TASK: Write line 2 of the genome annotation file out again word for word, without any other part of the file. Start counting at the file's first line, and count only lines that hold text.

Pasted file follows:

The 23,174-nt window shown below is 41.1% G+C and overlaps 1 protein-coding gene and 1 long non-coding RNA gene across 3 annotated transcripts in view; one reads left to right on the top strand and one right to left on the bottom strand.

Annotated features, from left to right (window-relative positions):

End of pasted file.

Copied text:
Annotated features, from left to right (window-relative positions):